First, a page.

Rather than harping on the fact that Boston ranks fifth best city to do business and the state of Massachusetts ranks first in student achievement, health care coverage, veteran’s services and clean energy policies, Governor Deval Patrick noted that there is plenty of room for improvement.
Patrick addressed the fact that homelessness remains a significant problem in the commonwealth, “Our strategy is about ending homelessness, not just treating it,” he said
The governor plans to continue investing in affordable housing and education. He plans on getting people back into community colleges in order to make them competitive in the job market, and also continuing to invest in public schools.
“There is a generational responsibility. We are in this together, not just for the here and now,” said Patrick, who viewed education as the key issue that distinguishes him and his party from his competitors.
“Being governor is a tough job. We need someone who cares about education. He’s been a strong advocate for young families and he’s trying to make community college more affordable,” said state Sen. Sal Didomenico.
Key to the creation of affordable housing in Patrick’s eyes is Statute 40 B, which enables the Zoning Board of Appeals to approve affordable housing developments under flexible rules if at least 20 percent of the units have long-term affordability restrictions. This same legislation has upset various environmentalist groups which view it as only a short term solution that ultimately destroys conserved land and perpetuates flooding.
Patrick plans to continue to invest in the life sciences and information technology, which he believes will promote a stable economy.
“We are better off by his choices to reform government and invest in life sciences, clean energy and education,” said state Sen. Anthony Petruccelli.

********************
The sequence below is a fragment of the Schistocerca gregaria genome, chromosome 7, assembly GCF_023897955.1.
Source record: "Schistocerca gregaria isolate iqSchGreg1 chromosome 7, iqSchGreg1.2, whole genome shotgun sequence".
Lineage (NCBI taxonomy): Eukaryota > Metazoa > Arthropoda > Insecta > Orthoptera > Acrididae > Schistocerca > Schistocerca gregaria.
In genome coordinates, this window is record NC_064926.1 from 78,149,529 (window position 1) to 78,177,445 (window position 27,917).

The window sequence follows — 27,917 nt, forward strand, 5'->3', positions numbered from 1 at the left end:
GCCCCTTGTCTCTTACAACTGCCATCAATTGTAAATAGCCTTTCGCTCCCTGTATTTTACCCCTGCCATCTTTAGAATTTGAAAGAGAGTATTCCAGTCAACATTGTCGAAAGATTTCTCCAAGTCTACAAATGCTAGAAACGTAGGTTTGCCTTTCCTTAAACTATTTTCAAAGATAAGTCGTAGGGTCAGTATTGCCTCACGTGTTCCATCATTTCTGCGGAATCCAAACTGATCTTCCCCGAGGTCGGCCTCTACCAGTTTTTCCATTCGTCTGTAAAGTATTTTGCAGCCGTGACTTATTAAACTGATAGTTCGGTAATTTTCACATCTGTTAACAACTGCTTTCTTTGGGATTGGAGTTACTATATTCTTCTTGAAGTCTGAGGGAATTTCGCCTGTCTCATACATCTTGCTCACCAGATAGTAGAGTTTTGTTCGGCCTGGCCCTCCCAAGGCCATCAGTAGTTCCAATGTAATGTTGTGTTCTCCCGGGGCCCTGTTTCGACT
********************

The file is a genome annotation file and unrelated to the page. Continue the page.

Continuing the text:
In response to the fact that Patrick’s investment in the biotech industry primarily caters to individuals with extremely high levels of education, Patrick responded that the life sciences are merely a foundation for the state’s economy. He suggested that people without high levels of education or background in technology or the sciences will still be able to find employment through sales and marketing if the state builds its economy around scientific research. He also noted that construction, manufacturing and tourism will also continue to be key components of the state’s economy.
The governor said that he supported building resort casinos in the state of the Massachusetts in order to provide job opportunities for blue-collar workers and to add to the tourism industry.
“I do not look at gambling as good or evil. I’ve done my research on the subject and I do believe that the positives outweigh the negatives,” said Patrick.
“Massachusetts has a mature gambling industry already with 75 years of wagering on horses, more than three decades of lottery and plenty of people sit at home gambling on the internet. There are negative impacts that need to be addressed and part of the state earnings should go to addiction services,” said Petruccelli.
Patrick argued that building the resort casinos would not trap individuals into a cycle of poverty, but rather that the services associated with them would provide a stable source of income for people with limited education.